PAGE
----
At the core of the Glass Futures Global Centre of Excellence being built in St Helens, UK is the 30 t/d R&D furnace. We hear from Ernesto Cattaneo* and Peter Liggett** about this major milestone.
Glass Futures, the UK non-for-profit organisation being created to construct a Global Centre of Excellence in St Helens has appointed Italian glass engineers Stara Glass to design its 30 tonnes per day experimental Research & Development furnace.
Stara Glass, based in Genoa confirmed it will now be joining Glass Futures as an Affiliate Member to begin looking at its technology development.
Glass Futures is aiming to create a facility to connect the glass industry and academia to deliver exportable R&D and innovation, as well as training and up-skilling opportunities, ensuring glass making’s future is built on sustainable, recyclable, carbon-zero products.
We hear from both sides to understand more about the project, and why Stara Glass was chosen.
Why was Stara Glass chosen to be awarded the Glass Futures furnace design contract?
Peter Liggett (PL): Following a rigorous procurement process, Stara were short listed during the technical evaluation by Glass Futures and our design partners with the submission of a comprehensive engineering package that scored highly when compared to our evaluation criteria.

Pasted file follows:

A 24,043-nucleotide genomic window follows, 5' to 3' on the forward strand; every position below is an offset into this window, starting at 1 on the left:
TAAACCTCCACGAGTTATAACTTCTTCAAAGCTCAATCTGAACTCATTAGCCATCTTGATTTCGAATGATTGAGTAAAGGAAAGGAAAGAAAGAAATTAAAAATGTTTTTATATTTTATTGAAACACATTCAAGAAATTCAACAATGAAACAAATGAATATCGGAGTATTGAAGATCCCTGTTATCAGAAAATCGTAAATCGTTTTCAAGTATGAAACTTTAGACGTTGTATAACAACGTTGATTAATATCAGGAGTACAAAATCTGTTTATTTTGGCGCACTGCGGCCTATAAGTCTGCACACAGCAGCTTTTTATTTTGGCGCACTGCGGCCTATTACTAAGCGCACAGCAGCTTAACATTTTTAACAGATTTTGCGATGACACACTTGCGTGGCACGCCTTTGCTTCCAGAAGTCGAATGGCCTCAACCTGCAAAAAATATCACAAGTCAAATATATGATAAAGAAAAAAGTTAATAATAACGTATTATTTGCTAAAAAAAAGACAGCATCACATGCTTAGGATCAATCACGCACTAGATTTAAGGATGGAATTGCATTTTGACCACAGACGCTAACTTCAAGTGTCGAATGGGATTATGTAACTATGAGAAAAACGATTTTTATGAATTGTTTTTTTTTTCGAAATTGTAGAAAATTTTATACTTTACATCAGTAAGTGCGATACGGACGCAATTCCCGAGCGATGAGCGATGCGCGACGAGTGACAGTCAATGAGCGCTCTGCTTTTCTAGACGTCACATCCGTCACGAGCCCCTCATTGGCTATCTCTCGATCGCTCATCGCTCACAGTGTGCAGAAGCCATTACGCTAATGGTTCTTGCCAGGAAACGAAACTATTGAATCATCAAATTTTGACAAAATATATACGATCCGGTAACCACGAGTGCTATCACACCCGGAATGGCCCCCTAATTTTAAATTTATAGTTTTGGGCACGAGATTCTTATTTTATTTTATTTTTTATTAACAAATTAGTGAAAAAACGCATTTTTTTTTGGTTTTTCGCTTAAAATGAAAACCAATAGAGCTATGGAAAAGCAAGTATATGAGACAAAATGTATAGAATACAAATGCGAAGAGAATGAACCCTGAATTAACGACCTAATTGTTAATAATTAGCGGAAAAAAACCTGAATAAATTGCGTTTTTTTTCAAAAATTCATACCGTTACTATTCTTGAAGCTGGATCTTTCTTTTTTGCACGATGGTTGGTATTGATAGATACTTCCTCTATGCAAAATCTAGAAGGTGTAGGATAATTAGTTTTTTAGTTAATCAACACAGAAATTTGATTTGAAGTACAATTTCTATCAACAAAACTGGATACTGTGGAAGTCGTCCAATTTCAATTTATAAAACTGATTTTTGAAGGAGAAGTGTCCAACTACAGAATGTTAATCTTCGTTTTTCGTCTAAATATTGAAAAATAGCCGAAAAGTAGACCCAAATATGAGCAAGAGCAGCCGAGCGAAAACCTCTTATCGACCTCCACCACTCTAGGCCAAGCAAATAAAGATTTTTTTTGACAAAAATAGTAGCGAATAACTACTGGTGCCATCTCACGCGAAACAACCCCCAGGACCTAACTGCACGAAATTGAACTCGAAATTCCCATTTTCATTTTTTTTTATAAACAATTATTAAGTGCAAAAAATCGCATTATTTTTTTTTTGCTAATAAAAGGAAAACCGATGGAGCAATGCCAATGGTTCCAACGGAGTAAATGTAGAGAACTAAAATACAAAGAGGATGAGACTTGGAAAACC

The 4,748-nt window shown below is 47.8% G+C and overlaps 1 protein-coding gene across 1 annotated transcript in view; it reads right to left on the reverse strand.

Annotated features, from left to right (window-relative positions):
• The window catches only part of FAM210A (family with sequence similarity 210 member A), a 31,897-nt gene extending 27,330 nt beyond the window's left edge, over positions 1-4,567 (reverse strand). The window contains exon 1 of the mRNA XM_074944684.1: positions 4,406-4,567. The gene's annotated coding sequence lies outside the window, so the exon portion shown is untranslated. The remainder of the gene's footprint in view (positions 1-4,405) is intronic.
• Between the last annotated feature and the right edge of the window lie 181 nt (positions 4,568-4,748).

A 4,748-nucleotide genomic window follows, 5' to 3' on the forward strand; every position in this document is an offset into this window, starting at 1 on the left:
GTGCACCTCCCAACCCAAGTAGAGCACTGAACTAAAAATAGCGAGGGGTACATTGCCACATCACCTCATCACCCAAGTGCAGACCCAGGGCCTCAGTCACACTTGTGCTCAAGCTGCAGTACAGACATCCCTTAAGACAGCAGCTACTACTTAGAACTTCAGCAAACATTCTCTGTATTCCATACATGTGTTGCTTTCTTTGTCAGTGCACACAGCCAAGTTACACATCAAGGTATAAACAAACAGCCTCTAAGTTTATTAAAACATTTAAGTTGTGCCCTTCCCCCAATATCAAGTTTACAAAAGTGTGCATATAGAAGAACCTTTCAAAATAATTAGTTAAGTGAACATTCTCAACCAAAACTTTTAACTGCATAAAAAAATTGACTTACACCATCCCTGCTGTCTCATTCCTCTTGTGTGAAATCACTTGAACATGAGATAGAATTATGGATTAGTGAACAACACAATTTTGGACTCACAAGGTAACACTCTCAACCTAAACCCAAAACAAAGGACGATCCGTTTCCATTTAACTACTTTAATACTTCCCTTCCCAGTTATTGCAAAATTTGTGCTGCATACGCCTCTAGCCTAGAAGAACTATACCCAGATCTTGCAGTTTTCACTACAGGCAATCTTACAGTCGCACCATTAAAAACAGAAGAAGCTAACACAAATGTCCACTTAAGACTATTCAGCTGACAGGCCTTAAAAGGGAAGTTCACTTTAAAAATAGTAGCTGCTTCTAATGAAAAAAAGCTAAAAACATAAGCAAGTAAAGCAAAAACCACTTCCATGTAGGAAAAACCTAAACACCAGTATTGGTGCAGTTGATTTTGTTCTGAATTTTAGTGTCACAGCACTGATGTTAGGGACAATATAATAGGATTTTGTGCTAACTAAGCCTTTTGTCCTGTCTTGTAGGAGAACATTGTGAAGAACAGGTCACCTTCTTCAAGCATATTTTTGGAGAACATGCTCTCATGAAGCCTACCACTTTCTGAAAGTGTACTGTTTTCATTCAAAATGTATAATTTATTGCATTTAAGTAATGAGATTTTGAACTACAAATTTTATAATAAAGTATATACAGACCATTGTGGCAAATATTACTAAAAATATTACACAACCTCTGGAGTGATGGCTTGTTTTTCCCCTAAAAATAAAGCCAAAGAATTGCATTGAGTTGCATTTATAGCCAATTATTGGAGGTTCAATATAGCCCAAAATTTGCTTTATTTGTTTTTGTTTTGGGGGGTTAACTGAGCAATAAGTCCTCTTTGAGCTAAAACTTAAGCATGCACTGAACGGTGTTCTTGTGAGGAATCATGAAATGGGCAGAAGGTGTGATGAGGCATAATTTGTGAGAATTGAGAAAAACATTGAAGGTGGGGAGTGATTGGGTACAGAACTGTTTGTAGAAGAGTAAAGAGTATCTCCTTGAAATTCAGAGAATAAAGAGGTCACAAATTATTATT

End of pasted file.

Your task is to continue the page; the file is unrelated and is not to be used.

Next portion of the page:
When the technical short list submissions were reviewed by our technical steering committee Stara Glass had the right attitude and provided good value for money.
Stara Glass is a good fit with Glass Futures having familiarity with R&D activity.
We particularly liked their approach to collaborative working and preparedness to share their expertise with us and our partners.
How proud are you to have won the contract to design the furnace for Glass Futures?
Ernesto Cattaneo (EC): Extremely proud, however we are overall excited to be able to study such an extensive project.
I have been in glass furnace R&D since 2007 and an experimental furnace has always been an unrealisable and unreasonable dream.
Stara Glass craves innovation, the day we have been informed about the Glass Futures project, we obviously wanted to participate, and when the opportunity arose to run for the design tender, we knew we wanted to do a superb job and design this furnace.
Did you receive tenders from companies from around the world? If so are you able to go into more detail about how many companies submitted a tender?
PL: Tenders were received from companies around the world and we found the level of submissions to be exceptionally high during the tender process from each and every company, which speaks volume to the professionalism and willingness for the industry to take on new challenges.
Will the furnace design be different to a conventional furnace?